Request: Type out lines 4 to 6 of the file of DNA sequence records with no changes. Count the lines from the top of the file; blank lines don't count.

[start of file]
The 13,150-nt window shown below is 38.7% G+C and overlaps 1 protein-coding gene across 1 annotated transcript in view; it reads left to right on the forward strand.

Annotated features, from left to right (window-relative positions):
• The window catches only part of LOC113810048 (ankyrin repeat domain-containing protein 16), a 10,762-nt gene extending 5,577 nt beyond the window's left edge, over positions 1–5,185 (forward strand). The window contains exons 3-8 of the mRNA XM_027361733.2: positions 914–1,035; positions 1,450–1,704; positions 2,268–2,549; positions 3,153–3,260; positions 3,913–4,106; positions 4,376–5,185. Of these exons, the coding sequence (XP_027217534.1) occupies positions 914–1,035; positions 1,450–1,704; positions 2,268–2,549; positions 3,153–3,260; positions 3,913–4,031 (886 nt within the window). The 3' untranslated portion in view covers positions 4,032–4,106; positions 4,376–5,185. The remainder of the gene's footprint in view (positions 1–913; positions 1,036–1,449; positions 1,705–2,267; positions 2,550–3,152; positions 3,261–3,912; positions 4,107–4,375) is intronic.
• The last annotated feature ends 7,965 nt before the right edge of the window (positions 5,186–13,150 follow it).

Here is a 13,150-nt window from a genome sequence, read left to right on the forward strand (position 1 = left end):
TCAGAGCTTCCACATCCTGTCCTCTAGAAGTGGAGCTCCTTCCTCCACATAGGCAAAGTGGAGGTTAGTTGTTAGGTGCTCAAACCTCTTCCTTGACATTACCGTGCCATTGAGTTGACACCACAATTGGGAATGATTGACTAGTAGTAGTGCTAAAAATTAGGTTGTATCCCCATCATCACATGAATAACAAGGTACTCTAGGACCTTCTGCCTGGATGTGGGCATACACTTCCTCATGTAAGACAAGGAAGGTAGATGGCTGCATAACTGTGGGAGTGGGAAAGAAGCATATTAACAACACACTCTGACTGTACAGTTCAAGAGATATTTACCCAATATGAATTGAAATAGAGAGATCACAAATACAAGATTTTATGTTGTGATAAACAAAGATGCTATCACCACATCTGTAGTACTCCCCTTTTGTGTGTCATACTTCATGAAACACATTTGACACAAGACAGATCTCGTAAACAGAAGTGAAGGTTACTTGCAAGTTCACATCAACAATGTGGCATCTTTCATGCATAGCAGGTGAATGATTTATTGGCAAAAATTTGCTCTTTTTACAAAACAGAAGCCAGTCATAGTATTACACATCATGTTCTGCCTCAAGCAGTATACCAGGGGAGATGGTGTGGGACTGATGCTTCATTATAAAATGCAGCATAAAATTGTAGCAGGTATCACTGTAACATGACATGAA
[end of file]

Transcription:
• The last annotated feature ends 7,965 nt before the right edge of the window (positions 5,186–13,150 follow it).

Here is a 13,150-nt window from a genome sequence, read left to right on the forward strand (position 1 = left end):
TCAGAGCTTCCACATCCTGTCCTCTAGAAGTGGAGCTCCTTCCTCCACATAGGCAAAGTGGAGGTTAGTTGTTAGGTGCTCAAACCTCTTCCTTGACATTACCGTGCCATTGAGTTGACACCACAATTGGGAATGATTGACTAGTAGTAGTGCTAAAAATTAGGTTGTATCCCCATCATCACATGAATAACAAGGTACTCTAGGACCTTCTGCCTGGATGTGGGCATACACTTCCTCATGTAAGACAAGGAAGGTAGATGGCTGCATAACTGTGGGAGTGGGAAAGAAGCATATTAACAACACACTCTGACTGTACAGTTCAAGAGATATTTACCCAATATGAATTGAAATAGAGAGATCACAAATACAAGATTTTATGTTGTGATAAACAAAGATGCTATCACCACATCTGTAGTACTCCCCTTTTGTGTGTCATACTTCATGAAACACATTTGACACAAGACAGATCTCGTAAACAGAAGTGAAGGTTACTTGCAAGTTCACATCAACAATGTGGCATCTTTCATGCATAGCAGGTGAATGATTTATTGGCAAAAATTTGCTCTTTTTACAAAACAGAAGCCAGTCATAGTATTACACATCATGTTCTGCCTCAAGCAGTATACCAGGGGAGATGGTGTGGGACTGATGCTTCATTATAAAATGCAGCATAAAATTGTAGCAGGTATCACTGTAACATGACATGAA